As the Daily Herald's suburban tax watchdog, Jake Griffin was curious about a state tax that most people didn't know existed.
At first, he was interested in how much money the Personal Property Replacement Tax generated over the last few years. But when he started looking into it, what jumped out was the big discrepancies in how much money each community received.
In fact, certain suburban governmental agencies receive far less than they should while other governments throughout the state -- especially those in Chicago and Cook County -- receive far more than they should.
As Griffin explained in a story published Wednesday, the tax on business profits (which replaced a tax on business equipment) is distributed, in general, based on 1977 tax collections.
That's right. The tax, more than $1.3 billion, is distributed (in a complicated way) in 2014 based on taxes collected 37 years ago.
So, suburbs and school districts that were much smaller back then are not getting any benefit from their growth in the ensuing decades.
As one critic said: "There's no real connection to modern economy of the state."
A simple example is Naperville, which was but a small blip on the map in the 1970s, but now is the fifth largest city in Illinois. It receives less than a tenth of a percent of the total tax revenue collected, just under $437,000. Nearby Downers Grove receives roughly $60,000 more, even though it's one third of Naperville's population today.
And Chicago? The city receives 11.6 percent of the tax -- or $158.6 million. And its schools receive 14 percent or nearly $192 million. And therein lies the rub in fixing this discrepancy and helps to explain why no one has raised this as an issue until now.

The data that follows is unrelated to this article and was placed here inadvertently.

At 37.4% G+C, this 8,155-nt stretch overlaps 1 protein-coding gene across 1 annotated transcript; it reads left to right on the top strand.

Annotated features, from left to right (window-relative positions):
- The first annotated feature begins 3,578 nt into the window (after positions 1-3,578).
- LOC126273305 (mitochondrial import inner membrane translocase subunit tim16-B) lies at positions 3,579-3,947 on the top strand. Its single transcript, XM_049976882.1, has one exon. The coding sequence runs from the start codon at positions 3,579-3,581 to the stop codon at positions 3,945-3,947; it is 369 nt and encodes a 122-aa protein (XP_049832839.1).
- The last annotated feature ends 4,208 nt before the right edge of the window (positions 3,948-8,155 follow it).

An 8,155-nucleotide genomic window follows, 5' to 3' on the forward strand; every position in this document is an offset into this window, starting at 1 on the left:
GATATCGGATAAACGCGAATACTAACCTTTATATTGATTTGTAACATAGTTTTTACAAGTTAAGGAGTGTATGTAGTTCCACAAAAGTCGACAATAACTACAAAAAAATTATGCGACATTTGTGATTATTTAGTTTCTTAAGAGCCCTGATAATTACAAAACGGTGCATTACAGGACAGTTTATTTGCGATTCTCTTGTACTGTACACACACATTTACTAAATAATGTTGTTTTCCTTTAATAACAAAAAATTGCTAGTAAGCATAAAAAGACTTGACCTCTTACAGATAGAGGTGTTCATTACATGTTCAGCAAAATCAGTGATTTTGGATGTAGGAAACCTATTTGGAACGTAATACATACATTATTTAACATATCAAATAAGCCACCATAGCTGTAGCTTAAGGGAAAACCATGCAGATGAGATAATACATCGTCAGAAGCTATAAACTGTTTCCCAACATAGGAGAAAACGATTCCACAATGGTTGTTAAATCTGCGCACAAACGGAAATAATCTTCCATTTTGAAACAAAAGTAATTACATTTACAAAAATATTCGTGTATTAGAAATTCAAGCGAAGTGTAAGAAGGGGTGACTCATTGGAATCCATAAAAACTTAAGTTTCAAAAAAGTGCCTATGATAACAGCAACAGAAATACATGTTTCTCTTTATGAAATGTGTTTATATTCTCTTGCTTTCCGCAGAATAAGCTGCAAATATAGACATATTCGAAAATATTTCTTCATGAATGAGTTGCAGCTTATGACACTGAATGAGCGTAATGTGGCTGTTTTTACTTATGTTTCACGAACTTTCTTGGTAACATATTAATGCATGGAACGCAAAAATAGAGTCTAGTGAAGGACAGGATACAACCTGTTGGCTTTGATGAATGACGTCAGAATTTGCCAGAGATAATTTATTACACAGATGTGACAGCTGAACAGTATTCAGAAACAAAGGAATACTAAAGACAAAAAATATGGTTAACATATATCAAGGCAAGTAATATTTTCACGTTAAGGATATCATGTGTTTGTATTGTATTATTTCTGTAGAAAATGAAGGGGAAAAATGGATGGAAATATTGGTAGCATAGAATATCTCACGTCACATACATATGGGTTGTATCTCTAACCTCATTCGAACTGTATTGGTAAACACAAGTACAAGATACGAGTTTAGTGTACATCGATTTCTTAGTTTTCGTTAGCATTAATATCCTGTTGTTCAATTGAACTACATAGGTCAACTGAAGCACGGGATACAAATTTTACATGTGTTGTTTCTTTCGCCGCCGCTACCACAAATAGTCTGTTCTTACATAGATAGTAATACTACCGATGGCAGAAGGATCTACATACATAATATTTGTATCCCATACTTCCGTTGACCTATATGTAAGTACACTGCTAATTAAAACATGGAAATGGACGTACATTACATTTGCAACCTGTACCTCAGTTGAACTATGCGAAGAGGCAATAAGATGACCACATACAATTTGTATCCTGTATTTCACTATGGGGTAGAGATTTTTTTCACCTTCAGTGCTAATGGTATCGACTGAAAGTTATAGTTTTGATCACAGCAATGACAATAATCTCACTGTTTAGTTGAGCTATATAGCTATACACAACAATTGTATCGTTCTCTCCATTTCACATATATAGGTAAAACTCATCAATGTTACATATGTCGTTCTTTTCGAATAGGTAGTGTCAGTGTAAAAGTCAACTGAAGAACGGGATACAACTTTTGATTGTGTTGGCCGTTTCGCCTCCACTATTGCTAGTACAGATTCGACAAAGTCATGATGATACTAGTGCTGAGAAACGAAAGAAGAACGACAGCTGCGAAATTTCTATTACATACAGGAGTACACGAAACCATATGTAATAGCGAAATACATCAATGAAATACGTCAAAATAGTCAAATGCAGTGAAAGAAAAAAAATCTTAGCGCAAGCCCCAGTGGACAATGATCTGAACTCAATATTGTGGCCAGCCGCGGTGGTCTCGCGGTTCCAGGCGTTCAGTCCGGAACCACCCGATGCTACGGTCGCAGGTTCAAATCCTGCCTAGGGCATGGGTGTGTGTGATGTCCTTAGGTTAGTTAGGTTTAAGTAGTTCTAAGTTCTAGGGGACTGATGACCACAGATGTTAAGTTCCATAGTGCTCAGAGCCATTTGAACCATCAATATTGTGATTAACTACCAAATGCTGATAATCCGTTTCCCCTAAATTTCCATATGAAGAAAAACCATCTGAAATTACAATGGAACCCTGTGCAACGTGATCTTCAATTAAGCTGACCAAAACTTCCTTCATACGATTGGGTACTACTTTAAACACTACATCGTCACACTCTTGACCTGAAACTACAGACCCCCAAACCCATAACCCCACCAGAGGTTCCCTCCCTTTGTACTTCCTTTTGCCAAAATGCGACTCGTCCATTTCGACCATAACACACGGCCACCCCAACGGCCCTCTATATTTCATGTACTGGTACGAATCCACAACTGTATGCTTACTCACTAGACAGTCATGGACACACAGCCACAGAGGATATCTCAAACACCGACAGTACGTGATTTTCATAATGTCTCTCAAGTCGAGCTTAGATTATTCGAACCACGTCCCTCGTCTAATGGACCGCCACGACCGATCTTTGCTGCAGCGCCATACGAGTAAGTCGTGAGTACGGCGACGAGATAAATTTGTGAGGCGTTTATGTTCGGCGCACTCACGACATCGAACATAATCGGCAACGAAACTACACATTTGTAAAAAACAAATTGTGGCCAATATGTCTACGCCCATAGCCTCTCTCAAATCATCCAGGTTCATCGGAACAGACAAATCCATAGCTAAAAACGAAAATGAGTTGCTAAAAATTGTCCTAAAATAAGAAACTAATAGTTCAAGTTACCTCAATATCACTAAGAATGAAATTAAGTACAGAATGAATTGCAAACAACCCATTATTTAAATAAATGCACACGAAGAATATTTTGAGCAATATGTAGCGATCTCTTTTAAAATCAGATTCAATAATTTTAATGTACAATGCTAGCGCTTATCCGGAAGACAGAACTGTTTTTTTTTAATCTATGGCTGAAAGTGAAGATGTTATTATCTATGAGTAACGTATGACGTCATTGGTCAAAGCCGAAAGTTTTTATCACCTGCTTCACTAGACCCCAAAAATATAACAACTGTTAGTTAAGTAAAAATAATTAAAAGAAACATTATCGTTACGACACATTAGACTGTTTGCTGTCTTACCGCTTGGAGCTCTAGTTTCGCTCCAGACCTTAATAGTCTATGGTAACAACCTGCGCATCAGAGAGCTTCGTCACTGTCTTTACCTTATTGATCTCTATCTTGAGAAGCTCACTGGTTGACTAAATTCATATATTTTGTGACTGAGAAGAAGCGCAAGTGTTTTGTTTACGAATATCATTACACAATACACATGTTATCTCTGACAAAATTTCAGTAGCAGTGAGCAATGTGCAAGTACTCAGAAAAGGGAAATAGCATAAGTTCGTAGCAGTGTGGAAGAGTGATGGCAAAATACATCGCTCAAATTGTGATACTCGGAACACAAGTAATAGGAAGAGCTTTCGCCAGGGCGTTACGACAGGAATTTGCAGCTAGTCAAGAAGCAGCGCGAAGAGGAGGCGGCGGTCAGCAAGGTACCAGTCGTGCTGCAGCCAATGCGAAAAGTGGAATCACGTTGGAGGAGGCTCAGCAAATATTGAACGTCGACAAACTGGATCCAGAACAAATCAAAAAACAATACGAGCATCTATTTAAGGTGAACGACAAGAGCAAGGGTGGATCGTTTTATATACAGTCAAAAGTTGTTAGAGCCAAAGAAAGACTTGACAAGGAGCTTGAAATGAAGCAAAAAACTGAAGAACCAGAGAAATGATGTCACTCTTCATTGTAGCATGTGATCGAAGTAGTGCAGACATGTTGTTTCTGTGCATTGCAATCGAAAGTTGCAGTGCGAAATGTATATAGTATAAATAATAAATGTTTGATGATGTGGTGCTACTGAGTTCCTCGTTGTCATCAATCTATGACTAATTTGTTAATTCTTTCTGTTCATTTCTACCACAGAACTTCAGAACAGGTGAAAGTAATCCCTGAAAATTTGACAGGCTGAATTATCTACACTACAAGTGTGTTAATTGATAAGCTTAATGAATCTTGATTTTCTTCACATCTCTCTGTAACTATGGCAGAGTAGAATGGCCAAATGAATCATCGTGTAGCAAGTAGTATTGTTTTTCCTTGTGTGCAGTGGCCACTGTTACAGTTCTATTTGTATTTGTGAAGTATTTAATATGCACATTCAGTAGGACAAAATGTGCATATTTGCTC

"There would be significant pushback from Chicago legislators because they're currently getting a better deal than they deserve," said Naperville City Manager Doug Krieger.
It also would cause some suburbs and school districts to get less money than they now get because of a shift in growth to other areas.
But suburban delegations in the House and Senate should be appalled -- or at least embarrassed -- that this tax has not changed with the times to be distributed in a fairer manner. We urge them to take Griffin's work and look to fix this moving forward.
"If we had more (replacement) tax money come back to us, would we have such high property taxes?" asked state Rep. Ed Sullivan of Mundelein.
"It's a little backward ... You should always have tax policy reviewed every decade."
He's advocating a fresh look. So are organizations that analyze government spending and policy.
After nearly four decades, it's about time.